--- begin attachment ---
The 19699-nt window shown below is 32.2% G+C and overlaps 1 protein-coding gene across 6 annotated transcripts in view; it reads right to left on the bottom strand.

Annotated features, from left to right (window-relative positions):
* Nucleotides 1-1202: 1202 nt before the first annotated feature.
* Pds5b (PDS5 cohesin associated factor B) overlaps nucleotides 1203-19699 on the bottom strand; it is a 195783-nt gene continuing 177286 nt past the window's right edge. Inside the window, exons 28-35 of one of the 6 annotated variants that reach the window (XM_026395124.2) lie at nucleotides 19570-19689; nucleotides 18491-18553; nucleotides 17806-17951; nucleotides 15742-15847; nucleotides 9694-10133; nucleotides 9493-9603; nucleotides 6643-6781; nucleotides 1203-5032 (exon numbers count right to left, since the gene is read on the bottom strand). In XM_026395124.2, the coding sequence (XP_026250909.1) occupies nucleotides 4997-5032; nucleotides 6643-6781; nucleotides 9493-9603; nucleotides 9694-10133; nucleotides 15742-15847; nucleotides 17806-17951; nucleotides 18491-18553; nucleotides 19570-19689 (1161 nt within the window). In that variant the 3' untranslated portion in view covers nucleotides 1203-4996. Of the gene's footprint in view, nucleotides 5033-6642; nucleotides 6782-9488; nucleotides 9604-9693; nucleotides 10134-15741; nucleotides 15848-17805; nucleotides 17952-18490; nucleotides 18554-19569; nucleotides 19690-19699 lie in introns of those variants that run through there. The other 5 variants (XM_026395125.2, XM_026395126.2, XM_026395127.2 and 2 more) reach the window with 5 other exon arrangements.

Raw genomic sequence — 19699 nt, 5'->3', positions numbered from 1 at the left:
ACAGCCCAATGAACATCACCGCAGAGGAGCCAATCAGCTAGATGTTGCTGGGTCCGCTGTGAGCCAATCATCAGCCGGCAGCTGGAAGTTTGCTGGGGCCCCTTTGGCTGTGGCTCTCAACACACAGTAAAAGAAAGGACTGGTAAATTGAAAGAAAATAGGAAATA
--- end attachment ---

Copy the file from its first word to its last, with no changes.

The 19699-nt window shown below is 32.2% G+C and overlaps 1 protein-coding gene across 6 annotated transcripts in view; it reads right to left on the bottom strand.

Annotated features, from left to right (window-relative positions):
* Nucleotides 1-1202: 1202 nt before the first annotated feature.
* Pds5b (PDS5 cohesin associated factor B) overlaps nucleotides 1203-19699 on the bottom strand; it is a 195783-nt gene continuing 177286 nt past the window's right edge. Inside the window, exons 28-35 of one of the 6 annotated variants that reach the window (XM_026395124.2) lie at nucleotides 19570-19689; nucleotides 18491-18553; nucleotides 17806-17951; nucleotides 15742-15847; nucleotides 9694-10133; nucleotides 9493-9603; nucleotides 6643-6781; nucleotides 1203-5032 (exon numbers count right to left, since the gene is read on the bottom strand). In XM_026395124.2, the coding sequence (XP_026250909.1) occupies nucleotides 4997-5032; nucleotides 6643-6781; nucleotides 9493-9603; nucleotides 9694-10133; nucleotides 15742-15847; nucleotides 17806-17951; nucleotides 18491-18553; nucleotides 19570-19689 (1161 nt within the window). In that variant the 3' untranslated portion in view covers nucleotides 1203-4996. Of the gene's footprint in view, nucleotides 5033-6642; nucleotides 6782-9488; nucleotides 9604-9693; nucleotides 10134-15741; nucleotides 15848-17805; nucleotides 17952-18490; nucleotides 18554-19569; nucleotides 19690-19699 lie in introns of those variants that run through there. The other 5 variants (XM_026395125.2, XM_026395126.2, XM_026395127.2 and 2 more) reach the window with 5 other exon arrangements.

Raw genomic sequence — 19699 nt, 5'->3', positions numbered from 1 at the left:
ACAGCCCAATGAACATCACCGCAGAGGAGCCAATCAGCTAGATGTTGCTGGGTCCGCTGTGAGCCAATCATCAGCCGGCAGCTGGAAGTTTGCTGGGGCCCCTTTGGCTGTGGCTCTCAACACACAGTAAAAGAAAGGACTGGTAAATTGAAAGAAAATAGGAAATA